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Comment: Royal Mail shares demand answers critics

Martin Flanagan. Picture: Adrian Lourie

Martin Flanagan. Picture: Adrian Lourie

  • by MARTIN FLANAGAN
 

THE wisps of smoke from Whitehall suggest strongly that the government and its financial advisers, in the home straight of the Royal Mail’s privatisation, will price the business at the top end of the range.

That would suggest a stock market valuation of comfortably more than £3 billion when conditional trading in the shares starts on Friday. The word in the City is that investor demand for the stock has been strong, and that only those bidding near the very top of the original 260p-330p price range stand a chance of getting shares.

Even the successful ones risk having their desired holdings scaled back given the demand. It is handy timing for Business Secretary Vince Cable’s appearance today before the business committee in parliament, with MPs on likely auto-pilot questioning whether the government is selling the 500-year-old Royal Mail too cheaply.

Cable can justifiably counter that the government has had a decent privatisation war this time round. It will have cannily got the float away before next week’s ballot on strike action by Royal Mail staff, and the higher price helps head off criticism that it has flogged the family silver on the cheap.

Even the worker disgruntlement looks muted, with apparently only a few hundred of the 150,000 staff opting not to take up free shares in the privatised entity.

Unlike the privatisation of the railways in the 1990s, the privatised Royal Mail will not have what has often appeared the intractable problem of “separating the wheels from the track”. It will remain an integrated business.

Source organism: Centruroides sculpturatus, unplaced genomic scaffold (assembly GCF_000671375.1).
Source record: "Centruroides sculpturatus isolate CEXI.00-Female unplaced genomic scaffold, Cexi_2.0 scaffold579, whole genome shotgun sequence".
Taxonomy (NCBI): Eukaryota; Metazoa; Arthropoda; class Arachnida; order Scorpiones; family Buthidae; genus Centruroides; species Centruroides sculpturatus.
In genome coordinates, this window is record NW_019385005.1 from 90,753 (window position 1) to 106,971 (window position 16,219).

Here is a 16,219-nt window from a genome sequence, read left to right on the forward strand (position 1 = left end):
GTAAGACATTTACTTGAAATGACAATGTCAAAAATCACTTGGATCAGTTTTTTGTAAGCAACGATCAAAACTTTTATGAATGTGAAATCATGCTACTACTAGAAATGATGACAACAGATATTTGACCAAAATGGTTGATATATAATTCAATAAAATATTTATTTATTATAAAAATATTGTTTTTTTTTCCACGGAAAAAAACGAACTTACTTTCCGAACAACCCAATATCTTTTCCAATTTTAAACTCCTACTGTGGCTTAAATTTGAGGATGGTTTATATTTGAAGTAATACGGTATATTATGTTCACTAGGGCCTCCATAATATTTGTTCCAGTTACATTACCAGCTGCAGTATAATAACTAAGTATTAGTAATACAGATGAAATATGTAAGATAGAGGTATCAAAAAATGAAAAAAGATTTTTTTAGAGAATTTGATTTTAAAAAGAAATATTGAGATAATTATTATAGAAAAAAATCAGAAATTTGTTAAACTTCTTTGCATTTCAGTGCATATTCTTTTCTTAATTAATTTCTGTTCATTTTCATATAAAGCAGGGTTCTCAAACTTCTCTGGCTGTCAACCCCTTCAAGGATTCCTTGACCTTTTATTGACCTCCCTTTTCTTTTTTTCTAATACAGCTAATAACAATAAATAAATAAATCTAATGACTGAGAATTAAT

Firms should get behind apprentices

Hats off to the cluster of big companies launching a campaign to get 5 per cent of Britain’s payrolls involved in apprenticeships within five years. Britain’s shocking figure of one million unemployed 16 to 24 year olds is a justified cause for regret, even guilt, and anything to make a dent in it is to be welcomed. The idea is that all companies within the FTSE 350, and similar-sized private businesses, will be called upon to sign up to the “5 per cent Club” to get young people working on structured training schemes.

Giving some much-needed credibility to the industry-led initiative , it is spearheaded by some heavyweight businesses.

They include FTSE 100 engineer Babcock International, defence and security giant QinetiQ, the UK arm of global aerospace group EADS, missile manufacturer MBDA, and Renishaw, the engineering company.

The 5 per cent Club is also backed by the CBI employers’ lobby group. It is difficult to argue with Leo Quinn, chief executive of QinetiQ, who says getting measurably more unemployed young people into structured training schemes over the next five years is both a business and social imperative.

It is important to dispel the threat of pervasive disillusion in the younger generation. But the initiative could also benefit wider Britain, too. As Quinn says, skills enhancement spawns innovation, innovation leads to growth, and growth generates general prosperity.

As a country, we have looked enviously for decades at some other countries’ vocational training programmes, embodied, in particular. by Germany and some thrusting emerging economies in the Far East.

But it is time Britain stopped being “aspirational”, or less politely all mouth and no trousers, in the field of apprenticeships. We wish the 5 per cent Club the best.

 

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